Ford said she was able to escape to a nearby bathroom and lock the door behind her until Kavanaugh and the other boy stumbled back downstairs.
The other student, identified as Mark Judge in media reports, has strenuously denied the allegation. He has declined to testify before the Senate Judiciary Committee, and his attorney, Barbara Van Gelder, said on Tuesday he is not “talking publicly at this time.”
The trauma of the experience left Ford troubled for years, unable to form healthy relationships with men, according to the Washington Post article. She had been married to her husband for a decade before he heard the details of the incident during a couple’s therapy session in 2012, the paper reported.
Jim Gensheimer, who has been friends with Ford and her family for several years, said she confided to him and another friend over lunch on July 11, telling them she was communicating with the Post and was deeply concerned her name would eventually become public.
Gensheimer, a freelance photographer who previously worked for the San Jose Mercury News, said he explained to her how journalistic ethics forbid identifying confidential sources without approval.
Ford, he said, was torn. She felt it her “civic duty” to come forward but worried that it would have no effect on the confirmation process, Gensheimer said. At the same time, he said, she was worried about ruining Kavanaugh’s career and was open to the idea that people can change.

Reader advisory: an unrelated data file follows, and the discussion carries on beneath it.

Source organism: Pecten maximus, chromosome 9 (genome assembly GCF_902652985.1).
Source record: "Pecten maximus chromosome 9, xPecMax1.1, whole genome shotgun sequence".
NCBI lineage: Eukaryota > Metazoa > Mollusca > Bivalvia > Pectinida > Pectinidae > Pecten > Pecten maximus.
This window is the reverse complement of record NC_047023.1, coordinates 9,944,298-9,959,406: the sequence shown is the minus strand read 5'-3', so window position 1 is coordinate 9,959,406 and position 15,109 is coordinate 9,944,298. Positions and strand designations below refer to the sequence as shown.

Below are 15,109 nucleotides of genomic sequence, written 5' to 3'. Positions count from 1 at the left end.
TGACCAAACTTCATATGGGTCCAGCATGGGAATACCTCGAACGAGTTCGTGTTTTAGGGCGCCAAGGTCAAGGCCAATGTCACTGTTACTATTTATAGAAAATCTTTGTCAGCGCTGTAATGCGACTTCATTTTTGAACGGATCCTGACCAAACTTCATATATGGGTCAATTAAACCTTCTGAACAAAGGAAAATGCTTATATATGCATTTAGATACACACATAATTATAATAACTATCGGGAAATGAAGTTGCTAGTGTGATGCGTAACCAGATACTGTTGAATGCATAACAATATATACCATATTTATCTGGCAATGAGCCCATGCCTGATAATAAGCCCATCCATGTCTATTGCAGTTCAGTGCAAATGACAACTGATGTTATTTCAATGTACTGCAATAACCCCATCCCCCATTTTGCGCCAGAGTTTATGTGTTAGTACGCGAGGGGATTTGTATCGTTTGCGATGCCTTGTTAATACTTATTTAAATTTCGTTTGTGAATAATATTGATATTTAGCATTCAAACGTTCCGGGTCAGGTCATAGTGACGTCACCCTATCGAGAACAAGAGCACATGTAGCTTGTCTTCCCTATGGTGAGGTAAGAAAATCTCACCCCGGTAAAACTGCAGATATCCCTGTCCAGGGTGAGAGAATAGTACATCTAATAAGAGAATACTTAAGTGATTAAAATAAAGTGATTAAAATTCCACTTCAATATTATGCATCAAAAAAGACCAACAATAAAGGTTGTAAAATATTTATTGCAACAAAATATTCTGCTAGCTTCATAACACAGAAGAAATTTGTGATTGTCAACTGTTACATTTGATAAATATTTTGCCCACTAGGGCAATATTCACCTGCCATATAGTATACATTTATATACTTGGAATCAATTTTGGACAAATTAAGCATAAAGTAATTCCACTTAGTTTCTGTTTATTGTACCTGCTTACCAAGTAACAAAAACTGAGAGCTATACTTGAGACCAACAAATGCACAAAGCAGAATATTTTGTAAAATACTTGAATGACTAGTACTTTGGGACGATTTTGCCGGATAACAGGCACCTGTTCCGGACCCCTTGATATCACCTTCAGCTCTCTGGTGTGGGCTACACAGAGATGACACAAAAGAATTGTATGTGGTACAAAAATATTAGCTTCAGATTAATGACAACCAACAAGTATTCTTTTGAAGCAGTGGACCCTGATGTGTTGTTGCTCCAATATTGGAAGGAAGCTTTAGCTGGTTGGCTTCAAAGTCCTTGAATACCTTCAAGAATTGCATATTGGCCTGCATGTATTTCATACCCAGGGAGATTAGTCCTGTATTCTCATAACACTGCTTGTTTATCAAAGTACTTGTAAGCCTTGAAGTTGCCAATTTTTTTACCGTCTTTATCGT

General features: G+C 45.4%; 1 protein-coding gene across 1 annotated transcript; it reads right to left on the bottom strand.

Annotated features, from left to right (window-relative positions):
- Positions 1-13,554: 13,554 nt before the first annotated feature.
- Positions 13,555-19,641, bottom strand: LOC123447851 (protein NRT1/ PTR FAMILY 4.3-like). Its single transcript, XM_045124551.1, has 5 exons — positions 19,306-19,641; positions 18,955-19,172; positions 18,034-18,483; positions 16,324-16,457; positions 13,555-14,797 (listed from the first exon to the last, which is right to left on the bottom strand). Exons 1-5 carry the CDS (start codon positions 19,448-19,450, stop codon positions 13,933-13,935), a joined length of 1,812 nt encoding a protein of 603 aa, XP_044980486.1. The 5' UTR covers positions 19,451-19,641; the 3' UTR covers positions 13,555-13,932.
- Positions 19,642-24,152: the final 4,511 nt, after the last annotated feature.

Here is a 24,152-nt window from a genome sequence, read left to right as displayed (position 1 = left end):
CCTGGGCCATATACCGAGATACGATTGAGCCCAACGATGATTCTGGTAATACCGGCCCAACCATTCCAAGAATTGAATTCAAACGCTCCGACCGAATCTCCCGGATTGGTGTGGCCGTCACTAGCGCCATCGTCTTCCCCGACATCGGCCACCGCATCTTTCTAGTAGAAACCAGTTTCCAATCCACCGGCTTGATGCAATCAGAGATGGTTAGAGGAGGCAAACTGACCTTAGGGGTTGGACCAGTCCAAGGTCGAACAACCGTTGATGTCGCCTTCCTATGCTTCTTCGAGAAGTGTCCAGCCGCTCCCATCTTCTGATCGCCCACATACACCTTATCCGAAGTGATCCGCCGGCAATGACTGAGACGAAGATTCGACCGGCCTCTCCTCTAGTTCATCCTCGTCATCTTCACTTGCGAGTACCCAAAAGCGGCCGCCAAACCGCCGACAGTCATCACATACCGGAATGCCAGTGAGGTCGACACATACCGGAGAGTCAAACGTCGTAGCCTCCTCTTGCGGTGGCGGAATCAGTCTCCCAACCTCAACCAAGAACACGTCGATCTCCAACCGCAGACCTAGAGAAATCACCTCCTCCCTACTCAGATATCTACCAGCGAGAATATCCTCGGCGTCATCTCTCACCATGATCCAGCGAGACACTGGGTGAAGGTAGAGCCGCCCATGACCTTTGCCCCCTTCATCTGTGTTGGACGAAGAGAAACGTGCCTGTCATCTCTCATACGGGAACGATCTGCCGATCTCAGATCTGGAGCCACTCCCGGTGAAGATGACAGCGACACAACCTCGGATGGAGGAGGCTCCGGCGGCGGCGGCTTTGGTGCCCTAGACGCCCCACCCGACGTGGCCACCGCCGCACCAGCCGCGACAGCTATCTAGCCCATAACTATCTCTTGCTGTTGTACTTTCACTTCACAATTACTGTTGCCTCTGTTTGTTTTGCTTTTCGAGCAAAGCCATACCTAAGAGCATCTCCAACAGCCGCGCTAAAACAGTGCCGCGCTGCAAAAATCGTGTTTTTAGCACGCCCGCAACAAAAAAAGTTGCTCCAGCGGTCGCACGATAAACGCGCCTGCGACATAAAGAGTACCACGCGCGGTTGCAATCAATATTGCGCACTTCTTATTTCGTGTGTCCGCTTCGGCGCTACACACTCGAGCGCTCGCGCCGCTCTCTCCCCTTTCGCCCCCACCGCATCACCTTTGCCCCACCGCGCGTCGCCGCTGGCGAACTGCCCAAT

He noted that she had resisted purchasing a home without a second exit from the master bedroom.
“Obviously, something happened that traumatized her so much that she’s afraid of being trapped,” Gensheimer said.
Sen. Charles E. Grassley (R-Iowa), chairman of the Judiciary Committee, which had appeared ready to confirm Kavanaugh’s nomination, has issued a letter signed by 65 women who say they knew Kavanaugh when he attended Georgetown Prep, a private boys’ high school in Rockville, Md. The letter says Kavanaugh “behaved honorably and treated women with respect.”
Days later, hundreds of women who attended Ford’s alma mater, the all-girls Holton-Arms School, signed a public letter declaring, “We believe Dr. Blasey Ford and are grateful that she came forward to tell her story.” “Seinfeld” and “Veep” actor Julia Louis-Dreyfus, class of 1979, said on Twitter she was among the signatories.
The public opinion circus is what friends say Ford feared when she debated coming forward in July after Kavanaugh was named as a possible replacement for retiring Justice Anthony M. Kennedy.
While the details of her personal life and politics will raise few eyebrows in progressive California, Ford is, in many ways, the perfect foil for conservative doubters: a registered Democrat who has given small donations to liberal causes, has joined at least two anti-Trump marches and teaches in the San Francisco Bay Area. She also eats organic and drives a hybrid, according to a published report.
But Ted Jenkins, who has lived next door to the Fords for more than a decade, said he was confident his neighbor would withstand the spotlight.
“She’s believable,” Jenkins said.
Times staff writers James Queally, Sarah D. Wire and Laura Newberry contributed to this report.